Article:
Then at the time we were still thinking very much of this as a print book the idea being that we would write a manuscript, the story would all be written in emails, and we would go and try to get a publisher interested. But that summer, so the summer of 2003, I was on a bike trip with a friend in British Columbia, and one night just killing time in a bar I told him the story line of our story and he thought it sounded really good and suggested that we instead of publishing it in a book that we should send it out as emails. A few emails at a time, as if the reader is being copied on the emails that the characters are sending to each other. I thought that was a great idea, and even in the morning after I'd sobered up it still sounded like a great idea.
When I got back to Toronto, I called David and he got really excited about the idea, and that was a real motivator to complete the project, because although we were committed to it, at the back of our minds was always an awareness of I think the hurdles that would be surmounted in trying to approach publishers with a print manuscript. Although we both are writers in our own medium, none of us had a mystery to our credit. I was certainly worried that was going to be an uphill battle and then the idea of distributing it over the internet and doing something that was completely unique was a real motivator.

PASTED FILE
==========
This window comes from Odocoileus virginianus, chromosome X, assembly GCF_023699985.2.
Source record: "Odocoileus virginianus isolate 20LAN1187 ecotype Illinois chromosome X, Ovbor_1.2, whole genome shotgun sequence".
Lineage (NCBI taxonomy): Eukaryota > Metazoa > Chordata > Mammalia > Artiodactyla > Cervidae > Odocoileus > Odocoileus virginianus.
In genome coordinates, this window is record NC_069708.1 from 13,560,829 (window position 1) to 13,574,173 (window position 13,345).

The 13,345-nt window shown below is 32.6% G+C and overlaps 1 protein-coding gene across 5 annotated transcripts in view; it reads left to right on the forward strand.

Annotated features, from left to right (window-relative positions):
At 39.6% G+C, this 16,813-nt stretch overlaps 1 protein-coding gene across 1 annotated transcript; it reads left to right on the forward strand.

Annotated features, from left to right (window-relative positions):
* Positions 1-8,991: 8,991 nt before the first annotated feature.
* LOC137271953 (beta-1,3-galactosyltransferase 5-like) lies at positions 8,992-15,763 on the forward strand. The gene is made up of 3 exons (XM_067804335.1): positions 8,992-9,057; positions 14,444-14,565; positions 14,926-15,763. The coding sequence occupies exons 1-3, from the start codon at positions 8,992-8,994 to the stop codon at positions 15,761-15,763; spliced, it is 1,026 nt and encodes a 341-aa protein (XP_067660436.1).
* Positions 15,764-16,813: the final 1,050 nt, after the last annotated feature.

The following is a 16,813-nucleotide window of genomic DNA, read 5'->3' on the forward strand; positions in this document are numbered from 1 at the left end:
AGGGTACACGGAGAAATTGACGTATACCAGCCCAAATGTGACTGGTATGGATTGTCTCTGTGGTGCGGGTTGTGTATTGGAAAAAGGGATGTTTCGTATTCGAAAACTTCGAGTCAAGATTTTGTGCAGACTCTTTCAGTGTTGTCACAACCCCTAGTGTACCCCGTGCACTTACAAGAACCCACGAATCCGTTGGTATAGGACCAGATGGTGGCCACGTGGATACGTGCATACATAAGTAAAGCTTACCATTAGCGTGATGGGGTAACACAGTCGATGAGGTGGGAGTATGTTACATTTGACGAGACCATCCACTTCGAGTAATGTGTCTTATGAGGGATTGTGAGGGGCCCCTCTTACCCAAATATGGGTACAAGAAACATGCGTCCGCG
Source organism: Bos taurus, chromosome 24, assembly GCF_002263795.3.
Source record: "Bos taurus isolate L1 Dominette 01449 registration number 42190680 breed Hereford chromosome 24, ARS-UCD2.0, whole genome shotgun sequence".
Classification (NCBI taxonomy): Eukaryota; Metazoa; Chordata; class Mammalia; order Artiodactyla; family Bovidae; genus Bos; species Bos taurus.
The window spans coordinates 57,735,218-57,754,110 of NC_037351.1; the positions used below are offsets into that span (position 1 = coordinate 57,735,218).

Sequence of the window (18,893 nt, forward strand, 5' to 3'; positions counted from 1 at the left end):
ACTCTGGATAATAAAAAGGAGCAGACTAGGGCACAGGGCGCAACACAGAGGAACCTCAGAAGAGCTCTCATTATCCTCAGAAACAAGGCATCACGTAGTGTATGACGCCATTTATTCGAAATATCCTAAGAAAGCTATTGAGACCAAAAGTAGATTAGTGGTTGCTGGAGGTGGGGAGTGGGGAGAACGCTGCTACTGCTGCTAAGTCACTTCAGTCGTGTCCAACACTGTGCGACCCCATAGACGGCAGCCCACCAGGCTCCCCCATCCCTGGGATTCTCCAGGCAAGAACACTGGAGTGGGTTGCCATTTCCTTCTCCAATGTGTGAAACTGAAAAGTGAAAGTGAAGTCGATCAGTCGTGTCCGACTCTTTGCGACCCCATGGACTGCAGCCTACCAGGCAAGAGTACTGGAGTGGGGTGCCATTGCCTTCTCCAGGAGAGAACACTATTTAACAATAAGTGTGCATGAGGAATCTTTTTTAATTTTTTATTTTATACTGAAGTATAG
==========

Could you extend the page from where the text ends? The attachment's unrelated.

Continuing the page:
But the following October, we got together in Washington and borrowed an apartment and spent four days sort of across the table from each other on dueling laptops and pounded out a first draft of the novel. Over that next winter we kind of polished it to the point that we thought that it was in good enough shape to present to people and test the concept of delivering it by email, which everyone has said to us, when we talked about it that everyone immediately reacted what a cool idea to send it out that way.
We recruited about forty acquaintances, friends, family -- different ages, different backgrounds -- and ran a test with them over two weeks sending it out as we are sending it out now, in random installments over the time of the story. The response we got was really encouraging and exceeded our wildest expectations. Unsolicited emails would come in saying, "I'm hooked," and when the story ended people were telling us they were going through withdrawals. So we felt that we were really on to something.
DS: Was it after that initial focus group of about forty people, was it them that suggested it should be stretched out into a longer period?
MB: So we sent out a survey following that and at that point the story lasted two weeks and we were sending out, I guess about ten emails a day, and we asked people if they felt that was the right pacing, and people said "yes." So we the next six months was another six months before we actually launched and during that period we both did a fairly significant rewrite on the story based on the focus group feedback on the actual mystery itself. I think people felt at that point that the mystery lacked a level of complexity. We agreed with that, found a solution to it. Did a rewrite, make it a complex and entertaining mystery. And worked with a web programmer to get our website up and running, and get the computer program that we would need to deliver the emails to subscribers up and running.
In September we opened the website up to the public and sort of spread the word among friends and acquaintances and we had a lot of people signing up and it was we still were on the two-week timetable and from that much larger group, the feedback quickly was that people were overwhelmed by the amount of email and that's when we decided to stretch it out to slightly over three weeks.